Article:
OSF Saint Francis thanks staffers home from Haiti mission
OSF Saint Francis Medical Center in Peoria paused last Friday to thank God for the safe return of seven staff members and two of their spouses who were part of a medical mission team serving in Haiti in the days after the devastating earthquake.
“We are truly overwhelmed by what you have done,” said Sister Mary John Harvey, OSF, moments before a photo slideshow and the sharing of stories brought the reality of the effort home to a packed auditorium.
The staffers were part of a medical mission team of more than two dozen that served at a clinic in Cyvadier, south of Port-au-Prince, operated by the Friends of the Children of Haiti. The team treated 2,334 patients in seven clinical days.
“Our Sisters prayed for you each day,” said Sister Mary John, who serves on the OSF Healthcare System board of directors. “God bless you and thank you.”
That the OSF employees extended the mission of the medical center — “To serve with the greatest care and love” — to those in desperate need in another country was no surprise to Keith Steffen, CEO.
“We see you living the mission every day here,” he told the group.
Msgr. Michael Bliss, director of pastoral care at OSF Saint Francis Medical Center, prayed over the returning team and blessed them with holy water.
While being honored for their efforts is likely “the last thing you want,” Msgr. Bliss told the staffers “it’s important for us to affirm you and gives us who were not there the opportunity to share what you did.”
The OSF employees who were part of the medical mission included Dr. Bill Edwards, who serves as the medical director for FOTCOH; Dr. Beth Kramer; Marge Repasz, wellness education, and her husband Jerry; Kay Shank, RN; nurse recruiter, and her husband Larry; Troy Erbentraut, manager, disaster preparedness; Suzie Pilon, RN; and Sue Behrens, RN, director of the emergency department and trauma services who served as co-leader of the team.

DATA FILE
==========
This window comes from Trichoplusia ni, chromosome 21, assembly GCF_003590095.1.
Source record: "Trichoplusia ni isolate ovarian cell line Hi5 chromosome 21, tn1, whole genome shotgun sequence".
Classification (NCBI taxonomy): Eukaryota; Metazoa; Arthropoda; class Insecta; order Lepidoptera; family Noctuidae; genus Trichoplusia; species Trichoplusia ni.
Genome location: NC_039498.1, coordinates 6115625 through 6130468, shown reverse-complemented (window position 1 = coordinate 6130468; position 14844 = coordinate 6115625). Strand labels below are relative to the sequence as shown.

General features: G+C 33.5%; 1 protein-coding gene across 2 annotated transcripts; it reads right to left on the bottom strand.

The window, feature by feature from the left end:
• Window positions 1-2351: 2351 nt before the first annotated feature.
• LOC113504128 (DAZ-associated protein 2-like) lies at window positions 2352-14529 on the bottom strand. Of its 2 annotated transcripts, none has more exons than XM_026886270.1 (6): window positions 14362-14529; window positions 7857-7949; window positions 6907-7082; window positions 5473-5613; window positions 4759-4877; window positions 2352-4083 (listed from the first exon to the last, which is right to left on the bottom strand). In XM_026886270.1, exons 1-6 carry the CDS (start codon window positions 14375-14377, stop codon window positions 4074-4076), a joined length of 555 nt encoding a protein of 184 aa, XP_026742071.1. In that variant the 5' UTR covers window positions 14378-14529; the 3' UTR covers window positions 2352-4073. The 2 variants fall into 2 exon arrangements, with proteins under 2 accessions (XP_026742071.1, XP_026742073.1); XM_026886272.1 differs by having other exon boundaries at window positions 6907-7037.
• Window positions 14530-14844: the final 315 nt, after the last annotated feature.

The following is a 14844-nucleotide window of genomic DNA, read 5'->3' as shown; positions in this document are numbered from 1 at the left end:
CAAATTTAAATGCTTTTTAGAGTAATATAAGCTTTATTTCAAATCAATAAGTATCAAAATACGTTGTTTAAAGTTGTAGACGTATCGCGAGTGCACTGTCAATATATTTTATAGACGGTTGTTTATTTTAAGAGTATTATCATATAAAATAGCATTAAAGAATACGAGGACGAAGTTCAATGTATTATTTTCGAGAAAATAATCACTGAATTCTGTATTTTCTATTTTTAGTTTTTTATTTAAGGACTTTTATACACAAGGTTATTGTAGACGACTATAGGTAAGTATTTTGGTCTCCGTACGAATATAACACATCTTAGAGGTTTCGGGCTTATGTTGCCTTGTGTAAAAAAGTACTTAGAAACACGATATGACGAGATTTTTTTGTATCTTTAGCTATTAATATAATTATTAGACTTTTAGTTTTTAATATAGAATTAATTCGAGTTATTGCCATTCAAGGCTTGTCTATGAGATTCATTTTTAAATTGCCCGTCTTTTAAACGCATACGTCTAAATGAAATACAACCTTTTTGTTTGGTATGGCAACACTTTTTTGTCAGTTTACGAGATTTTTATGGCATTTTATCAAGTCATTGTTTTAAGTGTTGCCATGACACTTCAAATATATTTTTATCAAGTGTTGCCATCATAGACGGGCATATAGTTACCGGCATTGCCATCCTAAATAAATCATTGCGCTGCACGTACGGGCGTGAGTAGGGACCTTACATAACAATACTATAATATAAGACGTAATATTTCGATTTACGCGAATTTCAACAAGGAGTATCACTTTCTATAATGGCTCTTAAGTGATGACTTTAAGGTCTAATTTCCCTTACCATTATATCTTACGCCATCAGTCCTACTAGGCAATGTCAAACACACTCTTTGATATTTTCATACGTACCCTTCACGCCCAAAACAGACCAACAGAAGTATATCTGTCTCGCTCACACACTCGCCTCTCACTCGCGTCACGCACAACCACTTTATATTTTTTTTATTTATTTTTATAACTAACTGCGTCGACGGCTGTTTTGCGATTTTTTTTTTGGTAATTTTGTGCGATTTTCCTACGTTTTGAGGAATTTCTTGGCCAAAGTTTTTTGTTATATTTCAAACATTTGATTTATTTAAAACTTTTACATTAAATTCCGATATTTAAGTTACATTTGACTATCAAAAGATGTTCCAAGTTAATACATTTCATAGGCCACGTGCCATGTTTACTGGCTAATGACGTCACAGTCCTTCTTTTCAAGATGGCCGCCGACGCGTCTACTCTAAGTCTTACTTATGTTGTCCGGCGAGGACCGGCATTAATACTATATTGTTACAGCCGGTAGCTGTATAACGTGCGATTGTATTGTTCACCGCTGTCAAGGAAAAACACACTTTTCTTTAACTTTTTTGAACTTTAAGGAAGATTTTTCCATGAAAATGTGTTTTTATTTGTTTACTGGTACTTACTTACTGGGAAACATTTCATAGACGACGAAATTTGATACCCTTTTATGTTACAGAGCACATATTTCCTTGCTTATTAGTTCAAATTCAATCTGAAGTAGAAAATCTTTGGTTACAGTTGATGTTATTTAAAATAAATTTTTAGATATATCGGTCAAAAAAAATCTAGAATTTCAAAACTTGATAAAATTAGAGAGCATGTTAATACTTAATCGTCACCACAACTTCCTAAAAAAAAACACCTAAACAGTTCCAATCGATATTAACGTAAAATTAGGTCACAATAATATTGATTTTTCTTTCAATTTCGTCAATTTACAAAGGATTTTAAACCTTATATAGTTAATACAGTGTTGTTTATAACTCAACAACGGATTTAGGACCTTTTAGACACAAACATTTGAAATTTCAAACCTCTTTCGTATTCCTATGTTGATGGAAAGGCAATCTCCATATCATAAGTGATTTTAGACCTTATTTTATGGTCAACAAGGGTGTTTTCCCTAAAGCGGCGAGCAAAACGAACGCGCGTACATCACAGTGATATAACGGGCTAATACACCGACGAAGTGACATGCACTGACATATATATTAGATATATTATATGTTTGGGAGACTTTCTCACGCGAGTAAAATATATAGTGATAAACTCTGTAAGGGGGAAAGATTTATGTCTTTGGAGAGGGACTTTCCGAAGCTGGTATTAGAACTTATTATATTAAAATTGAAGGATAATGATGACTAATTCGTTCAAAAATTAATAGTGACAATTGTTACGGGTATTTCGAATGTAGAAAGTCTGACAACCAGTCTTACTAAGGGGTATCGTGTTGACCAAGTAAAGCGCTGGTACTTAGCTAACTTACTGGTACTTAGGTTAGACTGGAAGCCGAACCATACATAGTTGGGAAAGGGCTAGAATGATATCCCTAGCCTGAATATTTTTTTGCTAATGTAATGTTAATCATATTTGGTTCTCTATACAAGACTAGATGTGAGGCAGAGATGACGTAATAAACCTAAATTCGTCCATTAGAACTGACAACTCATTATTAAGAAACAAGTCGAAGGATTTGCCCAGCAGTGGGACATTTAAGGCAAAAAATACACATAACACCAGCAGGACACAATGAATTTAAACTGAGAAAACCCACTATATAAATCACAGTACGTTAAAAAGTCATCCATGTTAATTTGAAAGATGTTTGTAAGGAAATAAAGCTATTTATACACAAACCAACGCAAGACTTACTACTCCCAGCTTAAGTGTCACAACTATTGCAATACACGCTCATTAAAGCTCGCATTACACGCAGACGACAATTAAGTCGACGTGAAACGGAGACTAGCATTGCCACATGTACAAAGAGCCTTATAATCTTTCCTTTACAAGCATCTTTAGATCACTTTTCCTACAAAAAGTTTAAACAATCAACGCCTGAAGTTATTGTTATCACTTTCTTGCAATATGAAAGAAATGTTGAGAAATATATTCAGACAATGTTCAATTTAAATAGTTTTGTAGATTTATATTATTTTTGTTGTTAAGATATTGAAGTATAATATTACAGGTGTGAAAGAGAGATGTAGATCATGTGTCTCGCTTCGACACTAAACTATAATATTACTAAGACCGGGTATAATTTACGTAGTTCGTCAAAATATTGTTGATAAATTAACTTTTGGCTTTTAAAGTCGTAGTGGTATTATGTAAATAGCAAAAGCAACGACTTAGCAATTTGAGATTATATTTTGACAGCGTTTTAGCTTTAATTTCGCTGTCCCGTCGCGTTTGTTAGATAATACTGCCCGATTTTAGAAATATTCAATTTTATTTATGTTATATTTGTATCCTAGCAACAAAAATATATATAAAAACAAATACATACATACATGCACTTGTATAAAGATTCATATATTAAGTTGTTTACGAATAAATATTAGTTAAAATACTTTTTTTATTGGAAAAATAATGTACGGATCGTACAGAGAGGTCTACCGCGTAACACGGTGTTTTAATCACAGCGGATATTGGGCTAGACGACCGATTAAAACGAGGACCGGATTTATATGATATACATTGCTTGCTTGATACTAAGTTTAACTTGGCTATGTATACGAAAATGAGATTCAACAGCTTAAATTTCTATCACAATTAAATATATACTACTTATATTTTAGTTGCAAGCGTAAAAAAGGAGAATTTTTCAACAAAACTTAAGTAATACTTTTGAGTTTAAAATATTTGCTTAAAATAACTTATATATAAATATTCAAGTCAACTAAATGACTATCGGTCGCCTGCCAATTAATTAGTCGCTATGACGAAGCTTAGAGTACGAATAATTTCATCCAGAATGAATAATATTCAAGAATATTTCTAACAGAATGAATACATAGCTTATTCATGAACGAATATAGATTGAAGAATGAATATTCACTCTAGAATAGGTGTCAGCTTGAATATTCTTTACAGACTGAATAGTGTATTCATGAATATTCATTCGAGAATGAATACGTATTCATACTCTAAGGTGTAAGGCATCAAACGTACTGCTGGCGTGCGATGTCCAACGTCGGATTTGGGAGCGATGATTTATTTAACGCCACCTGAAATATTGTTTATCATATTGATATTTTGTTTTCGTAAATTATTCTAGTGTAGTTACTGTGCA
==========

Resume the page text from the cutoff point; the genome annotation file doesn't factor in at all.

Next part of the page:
Dr. Edwards, a pediatrician, told colleagues that in addition to seeing earthquake victims the FOTCOH clinic was one of the few to “continue to do primary care in the face of the disaster.” He thanked OSF for “allowing us to do what we did.”
The returning team emphasized the faith and goodness of the Haitian people.
“Their faith is what gets them through,” said Marge Repasz. She and her husband, Jerry — members of St. Ann’s Parish in Peoria — recently went through the JustFaith program emphasizing extending Christ’s love and justice to those in need. Sponsored in the Diocese of Peoria by Catholic Charities, JustFaith, encourages direct contacts with the poor in our communities through experiences called “border crossings.”
“This was a true border crossing,” said Marge, who said the Haiti experience left her “more grounded in faith” and “aware of what’s important in life.”
While he does not have a medical background, Jerry was kept busy at the clinic.
“I counted tens of thousands of pills,” he told The Catholic Post.
Suzie Pilon, a cardiac rehab nurse and member of St. Thomas Parish in Peoria Heights making her second trip to Haiti, called the mission trips (there are six each year) an opportunity to respond to God’s call to utilize all three aspects of stewardship: time, talent and treasure. She said she used her vacation time, her talent as a nurse, and paid her own way.
Last Friday’s gathering was also an opportunity to pray for two OSF nurses preparing to leave for Haiti in the coming weeks: Cyndi Read and Kim Turner.
Sister Mary John said that while the continued suffering in Haiti is very sad, she was grateful to the medical team for bringing “the gifts of life and happiness to many.”
Editor’s note: More information on The Friends of the Children of Haiti is found on the organization’s Web site, www.fotcoh.org. the Catholic Post will continue to spotlight diocesan connections to haiti and the need for continuing prayer and releif efforts. Contact our newsroom to suggest story ideas, email@example.com.